” Hamduillah” & an artist like The Narcicyst seem to be right in time as we debate the very thin line between what is considered protecting sacred ground & hatred toward those who choose to practice the religion of Islam in a city that is known to be the capital of the world, in the fact that all are welcomed & represented here. It seems right on time as we debate legacy & freedom in the fine line between protecting global African culture in minimizing/eliminating the takeover of the current state of vulture culturalism verses recognizing our global fusions in accepting ALL as one ancestral Africa, welcomed to feed on the culture irresepctive of color, creed or religion. The idea of culture regardless of the heathens, hypocrites and vultures who may prey on culture is in its global fusion in sharing & evolving in acceptance & respect.Vultures rarely kill prey, they depend on the leftovers from the mighty lion for their food. Culture vultures are those who do not pay homage or give due recognition & praise to the roots of the culture by which they feed.
Much props to the beautiful voice of Shadia Mansour which beautifully soothes as the calm before the storm of the thought provoking lyrical stylings of the Narciyst.This song, video & artists represent a globally local expansion of Hip-Hop that is truly world/global music in its best unified form, paying homage in respect of its global culture. THE FUTURE OF HIP-HOP IS GLOBAL & POWERFUL IN NUMBERS!
Get to know The Narcicyst
Yassin Alsalman, better known by his stage name The Narcicyst (or Narcy), is an Iraqi hip hop performer. Originating from Basra, he was born and raised in Dubai. Now living in Montreal, Canada, he has experienced both the Western world and the Arab world. He was frontman to hip hop band Euphrates, but is now going solo after the loss of one of the band members…..Rapping in both Iraqi Arabic and English, his complex lyrics address some of the most politically charged issues of our time, including the 9/11 attacks, the invasion of Iraq, Islamophobia and the Israeli occupation of Palestine. He has also done shows in Spain, United States, Canada and the Middle East. One of his songs, “Commodore 64”, was a club hit on the East Coast of North America. READ MORE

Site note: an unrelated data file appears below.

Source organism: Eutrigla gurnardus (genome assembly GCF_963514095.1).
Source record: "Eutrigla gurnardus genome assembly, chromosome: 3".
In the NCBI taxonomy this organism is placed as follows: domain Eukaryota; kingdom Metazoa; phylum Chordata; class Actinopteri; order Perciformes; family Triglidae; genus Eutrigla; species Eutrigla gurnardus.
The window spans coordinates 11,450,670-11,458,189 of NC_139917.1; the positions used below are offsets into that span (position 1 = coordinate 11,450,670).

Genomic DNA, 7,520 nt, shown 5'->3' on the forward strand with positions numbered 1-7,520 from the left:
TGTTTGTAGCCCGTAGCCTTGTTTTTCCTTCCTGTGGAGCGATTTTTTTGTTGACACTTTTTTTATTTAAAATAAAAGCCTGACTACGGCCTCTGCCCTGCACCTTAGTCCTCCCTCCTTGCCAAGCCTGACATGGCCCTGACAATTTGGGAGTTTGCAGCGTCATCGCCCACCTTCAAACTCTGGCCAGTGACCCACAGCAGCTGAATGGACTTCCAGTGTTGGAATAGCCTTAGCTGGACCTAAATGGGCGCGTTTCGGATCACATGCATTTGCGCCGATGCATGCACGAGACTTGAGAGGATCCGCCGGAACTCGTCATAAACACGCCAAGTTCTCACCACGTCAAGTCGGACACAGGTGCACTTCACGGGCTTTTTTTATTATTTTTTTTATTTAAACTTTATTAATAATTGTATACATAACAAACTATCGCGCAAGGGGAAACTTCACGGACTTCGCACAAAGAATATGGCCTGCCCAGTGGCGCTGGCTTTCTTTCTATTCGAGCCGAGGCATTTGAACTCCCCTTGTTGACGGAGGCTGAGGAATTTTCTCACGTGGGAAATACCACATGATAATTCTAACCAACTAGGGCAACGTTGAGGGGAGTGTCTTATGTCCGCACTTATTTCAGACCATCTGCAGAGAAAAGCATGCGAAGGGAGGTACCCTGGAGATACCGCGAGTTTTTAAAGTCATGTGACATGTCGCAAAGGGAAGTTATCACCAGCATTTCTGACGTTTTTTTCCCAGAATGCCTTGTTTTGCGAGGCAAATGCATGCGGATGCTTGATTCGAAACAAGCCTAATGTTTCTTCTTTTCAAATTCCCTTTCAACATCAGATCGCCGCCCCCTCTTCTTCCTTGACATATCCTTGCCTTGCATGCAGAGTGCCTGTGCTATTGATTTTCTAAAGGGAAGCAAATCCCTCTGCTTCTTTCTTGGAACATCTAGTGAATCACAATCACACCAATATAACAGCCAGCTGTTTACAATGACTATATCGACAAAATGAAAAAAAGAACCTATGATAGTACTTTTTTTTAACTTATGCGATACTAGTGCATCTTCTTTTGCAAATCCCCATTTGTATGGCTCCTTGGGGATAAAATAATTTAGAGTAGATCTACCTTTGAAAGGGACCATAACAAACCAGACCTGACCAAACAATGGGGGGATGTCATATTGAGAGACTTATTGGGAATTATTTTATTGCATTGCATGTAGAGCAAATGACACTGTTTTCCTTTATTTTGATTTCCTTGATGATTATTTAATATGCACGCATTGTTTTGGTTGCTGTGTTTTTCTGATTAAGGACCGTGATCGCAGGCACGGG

America should never forget what it stands for within its borders & the example it represents outside of its shores.
Not like the brazen giant of Greek fame,
With conquering limbs astride from land to land;
Here at our sea-washed, sunset gates shall stand
A mighty woman with a torch, whose flame
Is the imprisoned lightning, and her name
Mother of Exiles. From her beacon-hand
Glows world-wide welcome; her mild eyes command
The air-bridged harbor that twin cities frame.
“Keep, ancient lands, your storied pomp!” cries she
With silent lips. “Give me your tired, your poor,
Your huddled masses yearning to breathe free,
The wretched refuse of your teeming shore.
Send these, the homeless, tempest-tost to me,
I lift my lamp beside the golden door!”
Alhamdulillah or Elhamdulillah (الحمد لله) is an Arabic phrase meaning “Praise to God” or “All praise is due to Allah,” similar to the Hebrew phrase Halelu Yah (Hallelujah). In everyday speech it simply means “Thank God!” It is used by Arabic-speakers of all religions, but more frequently by Muslims due to the centrality of this specific phrase within the texts of the Qur’an and the words of the Islamic prophet Muhammad. However, its meanings and in-depth explanation have been the subject of much exegesis and explanation. The phrase has three basic parts:
Al – The
Hamd-u – meaning the “feeling of gratitude”, as opposed to Shokr, “words of gratitude”.
Li ‘llah – preposition + noun Allah. Li is a preposition meaning, for, belonging to, etc. The word “Allah” is said to be derived from ilah — the Arabic word for God. READ MORE